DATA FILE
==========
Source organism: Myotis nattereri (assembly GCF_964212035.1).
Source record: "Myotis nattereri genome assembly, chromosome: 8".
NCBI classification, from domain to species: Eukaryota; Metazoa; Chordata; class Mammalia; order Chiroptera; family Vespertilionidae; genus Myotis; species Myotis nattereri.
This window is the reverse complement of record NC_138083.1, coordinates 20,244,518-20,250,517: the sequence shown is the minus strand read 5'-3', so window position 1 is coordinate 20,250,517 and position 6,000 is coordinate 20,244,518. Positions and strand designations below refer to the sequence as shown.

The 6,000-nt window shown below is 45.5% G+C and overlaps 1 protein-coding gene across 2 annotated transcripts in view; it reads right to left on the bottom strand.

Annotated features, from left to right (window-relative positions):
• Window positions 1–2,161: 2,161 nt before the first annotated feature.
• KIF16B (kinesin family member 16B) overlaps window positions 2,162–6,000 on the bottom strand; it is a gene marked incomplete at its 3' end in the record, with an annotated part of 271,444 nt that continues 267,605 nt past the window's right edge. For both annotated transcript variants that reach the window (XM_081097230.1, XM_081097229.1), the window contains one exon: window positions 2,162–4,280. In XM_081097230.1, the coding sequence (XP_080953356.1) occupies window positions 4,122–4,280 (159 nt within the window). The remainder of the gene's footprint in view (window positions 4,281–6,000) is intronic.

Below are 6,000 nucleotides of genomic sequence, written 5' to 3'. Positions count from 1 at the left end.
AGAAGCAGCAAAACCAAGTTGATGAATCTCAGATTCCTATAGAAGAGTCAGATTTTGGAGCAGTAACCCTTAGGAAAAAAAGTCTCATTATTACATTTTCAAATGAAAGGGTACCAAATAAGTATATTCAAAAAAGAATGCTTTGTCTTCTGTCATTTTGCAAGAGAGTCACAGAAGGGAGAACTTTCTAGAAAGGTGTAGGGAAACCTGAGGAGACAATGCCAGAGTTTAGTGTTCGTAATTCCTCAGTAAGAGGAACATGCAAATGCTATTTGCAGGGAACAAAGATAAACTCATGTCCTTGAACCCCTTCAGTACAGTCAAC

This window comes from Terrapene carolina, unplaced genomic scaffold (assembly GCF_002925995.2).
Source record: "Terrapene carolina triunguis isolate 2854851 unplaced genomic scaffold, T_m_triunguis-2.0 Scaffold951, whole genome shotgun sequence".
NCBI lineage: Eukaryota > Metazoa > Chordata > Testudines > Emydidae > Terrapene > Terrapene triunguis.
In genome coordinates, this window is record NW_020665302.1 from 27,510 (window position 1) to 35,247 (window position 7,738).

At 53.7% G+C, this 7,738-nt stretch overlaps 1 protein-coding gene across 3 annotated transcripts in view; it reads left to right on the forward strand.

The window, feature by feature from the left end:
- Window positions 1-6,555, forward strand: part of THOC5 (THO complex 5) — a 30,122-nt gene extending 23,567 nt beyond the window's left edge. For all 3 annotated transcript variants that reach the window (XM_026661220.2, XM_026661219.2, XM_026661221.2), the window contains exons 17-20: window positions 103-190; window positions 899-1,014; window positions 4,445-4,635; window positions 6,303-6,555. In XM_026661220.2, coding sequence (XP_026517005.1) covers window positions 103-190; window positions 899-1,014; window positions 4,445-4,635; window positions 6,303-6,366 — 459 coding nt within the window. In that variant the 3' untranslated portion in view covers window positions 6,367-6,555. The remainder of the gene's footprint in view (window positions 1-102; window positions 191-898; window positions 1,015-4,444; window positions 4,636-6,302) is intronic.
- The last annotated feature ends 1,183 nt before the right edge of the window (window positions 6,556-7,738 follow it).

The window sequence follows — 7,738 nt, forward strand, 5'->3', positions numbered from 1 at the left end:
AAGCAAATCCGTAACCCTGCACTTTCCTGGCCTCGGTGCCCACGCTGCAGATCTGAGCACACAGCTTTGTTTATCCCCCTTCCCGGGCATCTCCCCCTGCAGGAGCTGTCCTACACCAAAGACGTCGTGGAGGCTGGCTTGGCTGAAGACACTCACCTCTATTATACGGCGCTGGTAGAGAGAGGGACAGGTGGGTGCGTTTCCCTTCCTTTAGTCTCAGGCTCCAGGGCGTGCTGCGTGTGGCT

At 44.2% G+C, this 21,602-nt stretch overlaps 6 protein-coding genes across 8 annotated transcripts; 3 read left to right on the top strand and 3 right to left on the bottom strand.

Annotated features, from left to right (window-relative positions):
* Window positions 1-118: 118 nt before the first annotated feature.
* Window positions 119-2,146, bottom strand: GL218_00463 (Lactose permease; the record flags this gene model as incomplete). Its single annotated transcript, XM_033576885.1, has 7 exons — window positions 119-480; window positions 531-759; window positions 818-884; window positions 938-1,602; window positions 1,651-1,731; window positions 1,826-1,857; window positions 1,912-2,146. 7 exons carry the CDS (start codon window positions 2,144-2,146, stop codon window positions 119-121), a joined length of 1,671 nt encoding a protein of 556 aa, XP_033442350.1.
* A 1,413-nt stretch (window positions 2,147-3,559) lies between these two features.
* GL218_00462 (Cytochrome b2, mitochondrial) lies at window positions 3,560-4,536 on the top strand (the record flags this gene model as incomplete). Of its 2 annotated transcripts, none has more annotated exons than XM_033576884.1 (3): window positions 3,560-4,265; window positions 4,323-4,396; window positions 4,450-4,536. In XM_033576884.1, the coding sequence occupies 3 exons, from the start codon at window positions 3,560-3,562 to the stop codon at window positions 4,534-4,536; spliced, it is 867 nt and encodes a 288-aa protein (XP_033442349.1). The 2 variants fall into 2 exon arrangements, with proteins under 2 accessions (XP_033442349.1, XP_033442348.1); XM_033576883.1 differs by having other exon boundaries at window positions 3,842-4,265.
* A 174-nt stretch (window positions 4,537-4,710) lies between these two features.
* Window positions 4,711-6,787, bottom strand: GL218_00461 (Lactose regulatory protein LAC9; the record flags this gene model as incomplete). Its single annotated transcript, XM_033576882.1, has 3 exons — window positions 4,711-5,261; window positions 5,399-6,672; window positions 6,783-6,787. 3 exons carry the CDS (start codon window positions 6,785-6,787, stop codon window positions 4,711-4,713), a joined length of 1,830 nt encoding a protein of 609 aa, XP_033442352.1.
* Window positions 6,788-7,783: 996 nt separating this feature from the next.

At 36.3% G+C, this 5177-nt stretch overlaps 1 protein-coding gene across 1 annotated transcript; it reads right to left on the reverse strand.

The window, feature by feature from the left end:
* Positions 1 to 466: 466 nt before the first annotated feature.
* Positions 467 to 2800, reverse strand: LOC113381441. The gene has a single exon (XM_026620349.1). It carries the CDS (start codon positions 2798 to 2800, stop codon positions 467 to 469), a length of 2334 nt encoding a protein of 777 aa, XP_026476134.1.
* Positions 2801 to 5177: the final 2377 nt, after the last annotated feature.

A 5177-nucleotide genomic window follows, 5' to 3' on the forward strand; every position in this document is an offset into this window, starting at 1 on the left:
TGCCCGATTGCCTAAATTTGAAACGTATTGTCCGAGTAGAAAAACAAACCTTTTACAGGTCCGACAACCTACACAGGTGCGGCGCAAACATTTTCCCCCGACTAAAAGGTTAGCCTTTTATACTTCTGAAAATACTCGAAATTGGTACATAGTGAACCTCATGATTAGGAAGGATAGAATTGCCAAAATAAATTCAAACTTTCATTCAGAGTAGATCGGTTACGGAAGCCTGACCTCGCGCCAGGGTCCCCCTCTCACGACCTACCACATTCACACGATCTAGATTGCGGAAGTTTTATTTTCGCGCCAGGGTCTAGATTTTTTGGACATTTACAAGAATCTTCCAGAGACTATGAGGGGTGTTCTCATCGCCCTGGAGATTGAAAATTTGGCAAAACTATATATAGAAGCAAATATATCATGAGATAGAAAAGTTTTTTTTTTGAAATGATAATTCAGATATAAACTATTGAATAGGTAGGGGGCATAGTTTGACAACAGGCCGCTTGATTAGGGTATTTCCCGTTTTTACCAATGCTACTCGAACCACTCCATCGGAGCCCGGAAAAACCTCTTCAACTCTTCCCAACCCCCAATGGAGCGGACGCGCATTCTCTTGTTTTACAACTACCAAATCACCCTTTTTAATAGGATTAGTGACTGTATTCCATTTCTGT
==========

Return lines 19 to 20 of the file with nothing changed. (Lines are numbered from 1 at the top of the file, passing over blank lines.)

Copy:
The window sequence follows — 7,738 nt, forward strand, 5'->3', positions numbered from 1 at the left end:
AAGCAAATCCGTAACCCTGCACTTTCCTGGCCTCGGTGCCCACGCTGCAGATCTGAGCACACAGCTTTGTTTATCCCCCTTCCCGGGCATCTCCCCCTGCAGGAGCTGTCCTACACCAAAGACGTCGTGGAGGCTGGCTTGGCTGAAGACACTCACCTCTATTATACGGCGCTGGTAGAGAGAGGGACAGGTGGGTGCGTTTCCCTTCCTTTAGTCTCAGGCTCCAGGGCGTGCTGCGTGTGGCT